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South Korean and Thai Woman Arrested for Allegedly Forcing Thai Women into Prostitution in South Korea

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Kim Hyoung joon
Kim Hyoung joon

Department of Special Investigation officials escort South Korean human trafficking suspect Kim Hyoung Joon, 39

BANGKOK – A South Korean man and a Thai woman have been arrested for alleged involvement in a sex trafficking ring which forced Thai women into prostitution in South Korea.

The suspects were identified as Kim Hyoung-joon, 39, of South Korea and Chatchadaporn Chareonnet, a Thai National.

Ms. Chatchadaporn was apprehended at Don Mueang airport at 00.35am on Friday while Mr Kim was detained in Thailand the same day.

Paisit Wongmuang, chief of the Department of Special Investigation (DSI), Saturday said the duo were among 10 suspects — three Thais and seven South Koreans — wanted on arrest warrants for sex trafficking issued by Thai authorities.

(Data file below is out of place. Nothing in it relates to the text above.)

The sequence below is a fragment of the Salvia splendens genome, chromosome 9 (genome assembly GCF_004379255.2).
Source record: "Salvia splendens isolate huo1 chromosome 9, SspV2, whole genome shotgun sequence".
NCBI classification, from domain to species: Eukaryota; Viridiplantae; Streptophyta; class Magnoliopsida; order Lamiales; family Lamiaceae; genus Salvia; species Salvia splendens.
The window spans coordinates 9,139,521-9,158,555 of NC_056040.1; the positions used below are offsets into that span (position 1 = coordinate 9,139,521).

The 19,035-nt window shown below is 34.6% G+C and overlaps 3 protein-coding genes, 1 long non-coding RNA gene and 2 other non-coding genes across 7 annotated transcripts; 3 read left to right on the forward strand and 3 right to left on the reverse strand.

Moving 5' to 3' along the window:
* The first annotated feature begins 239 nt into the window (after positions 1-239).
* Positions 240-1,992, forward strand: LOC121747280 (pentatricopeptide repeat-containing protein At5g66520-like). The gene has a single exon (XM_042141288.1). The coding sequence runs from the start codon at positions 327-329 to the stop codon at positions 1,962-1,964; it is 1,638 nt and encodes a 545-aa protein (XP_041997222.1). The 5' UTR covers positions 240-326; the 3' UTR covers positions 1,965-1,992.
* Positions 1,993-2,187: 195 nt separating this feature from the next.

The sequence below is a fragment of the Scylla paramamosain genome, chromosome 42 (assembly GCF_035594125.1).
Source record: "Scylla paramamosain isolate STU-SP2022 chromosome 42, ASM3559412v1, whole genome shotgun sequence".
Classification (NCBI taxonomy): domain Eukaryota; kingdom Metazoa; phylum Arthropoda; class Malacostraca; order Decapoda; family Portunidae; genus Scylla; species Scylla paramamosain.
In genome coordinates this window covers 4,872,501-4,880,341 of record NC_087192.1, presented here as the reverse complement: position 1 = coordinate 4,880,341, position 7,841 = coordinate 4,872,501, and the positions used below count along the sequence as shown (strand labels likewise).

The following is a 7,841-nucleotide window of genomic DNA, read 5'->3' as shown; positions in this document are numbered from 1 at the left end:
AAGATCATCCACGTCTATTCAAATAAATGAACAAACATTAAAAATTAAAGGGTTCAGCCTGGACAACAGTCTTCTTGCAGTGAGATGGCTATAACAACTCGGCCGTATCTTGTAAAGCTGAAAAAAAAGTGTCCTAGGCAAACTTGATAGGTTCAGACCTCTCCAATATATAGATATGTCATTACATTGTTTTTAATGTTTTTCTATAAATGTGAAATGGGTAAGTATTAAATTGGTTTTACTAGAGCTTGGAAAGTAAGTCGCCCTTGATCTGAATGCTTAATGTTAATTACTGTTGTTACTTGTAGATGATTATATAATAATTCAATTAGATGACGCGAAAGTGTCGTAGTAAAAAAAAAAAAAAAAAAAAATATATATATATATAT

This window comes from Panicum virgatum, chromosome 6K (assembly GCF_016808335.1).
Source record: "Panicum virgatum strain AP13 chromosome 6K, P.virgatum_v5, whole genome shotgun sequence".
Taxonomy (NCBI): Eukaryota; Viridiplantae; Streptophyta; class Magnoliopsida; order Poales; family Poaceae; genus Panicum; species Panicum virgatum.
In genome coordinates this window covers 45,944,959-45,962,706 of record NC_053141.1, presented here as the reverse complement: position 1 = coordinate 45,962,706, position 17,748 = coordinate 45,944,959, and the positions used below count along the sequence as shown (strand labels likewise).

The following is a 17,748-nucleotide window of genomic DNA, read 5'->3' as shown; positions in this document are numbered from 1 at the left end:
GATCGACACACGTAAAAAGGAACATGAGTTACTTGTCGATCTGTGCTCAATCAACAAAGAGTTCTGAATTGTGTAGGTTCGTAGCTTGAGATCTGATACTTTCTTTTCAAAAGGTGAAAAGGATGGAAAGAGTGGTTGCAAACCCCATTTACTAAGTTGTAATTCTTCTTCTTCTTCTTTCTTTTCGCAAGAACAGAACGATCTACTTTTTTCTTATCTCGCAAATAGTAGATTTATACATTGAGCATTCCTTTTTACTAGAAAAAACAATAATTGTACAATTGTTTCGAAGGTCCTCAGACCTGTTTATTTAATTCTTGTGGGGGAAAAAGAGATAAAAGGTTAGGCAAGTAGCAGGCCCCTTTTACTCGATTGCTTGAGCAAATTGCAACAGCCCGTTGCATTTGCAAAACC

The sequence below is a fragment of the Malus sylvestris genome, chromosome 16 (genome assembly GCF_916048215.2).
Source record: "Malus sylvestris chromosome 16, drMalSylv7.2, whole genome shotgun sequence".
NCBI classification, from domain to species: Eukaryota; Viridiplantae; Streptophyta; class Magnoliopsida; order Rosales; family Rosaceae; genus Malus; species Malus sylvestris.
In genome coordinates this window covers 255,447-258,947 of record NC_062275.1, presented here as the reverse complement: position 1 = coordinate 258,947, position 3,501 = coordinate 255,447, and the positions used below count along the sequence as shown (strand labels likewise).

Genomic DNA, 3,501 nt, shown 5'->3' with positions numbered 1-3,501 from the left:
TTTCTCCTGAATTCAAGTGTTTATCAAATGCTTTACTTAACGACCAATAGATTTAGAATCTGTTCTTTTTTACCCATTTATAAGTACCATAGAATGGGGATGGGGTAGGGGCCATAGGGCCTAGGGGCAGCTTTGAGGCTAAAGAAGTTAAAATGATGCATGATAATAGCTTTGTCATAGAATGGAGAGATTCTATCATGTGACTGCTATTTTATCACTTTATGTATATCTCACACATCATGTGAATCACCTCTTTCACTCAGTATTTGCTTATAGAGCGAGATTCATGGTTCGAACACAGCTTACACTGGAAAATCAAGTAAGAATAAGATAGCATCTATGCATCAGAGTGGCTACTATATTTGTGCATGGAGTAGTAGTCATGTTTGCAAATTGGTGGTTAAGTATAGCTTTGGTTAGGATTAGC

The move came after the department received a tip-off from a non-profit organisation about the racket.

South Korean authorities later raided a brothel in their country and rescued Thai women who were trafficked there for the flesh industry. Eight Korean suspects were nabbed.

The probe was subsequently widened and implicated the 10 suspects in the sex racket, which is being handled by the DSI as its special case, Pol Col Paisit said.

Arit Thatsapan, director of the department’s human trafficking division 3, said Ms Chatchadaporn was a key suspect in the case as she was a pimp who procured Thai women for the sex trafficking syndicate.

Ms Chatchadaporn exploited social media to lure the victims to South Korea by offering jobs as traditional Thai masseuses with a high salary, good welfare and accommodation.

After entering South Korea with tourist visas, the victims instead were forced into prostitution. They were forced to work hard and also have anal sex with customers.

After work, the victims were detained and monitored by the network’s members, who also seized their passports.

Pol Maj Arit said they were unable to escape as brothels were located in suburban areas.

Even though the victims voluntarily entered the sex trade, it was still illegal in both countries, which have zeroed in on the suppression on flesh trade and human trafficking.

Pol Maj Arit also warned Thai women who wanted to work in South Korea, saying working as masseuses violates South Korean law.

The sex trade is mostly operated in apartments turned into massage parlours with sexual services.

Source: Bangkok Post, The Nation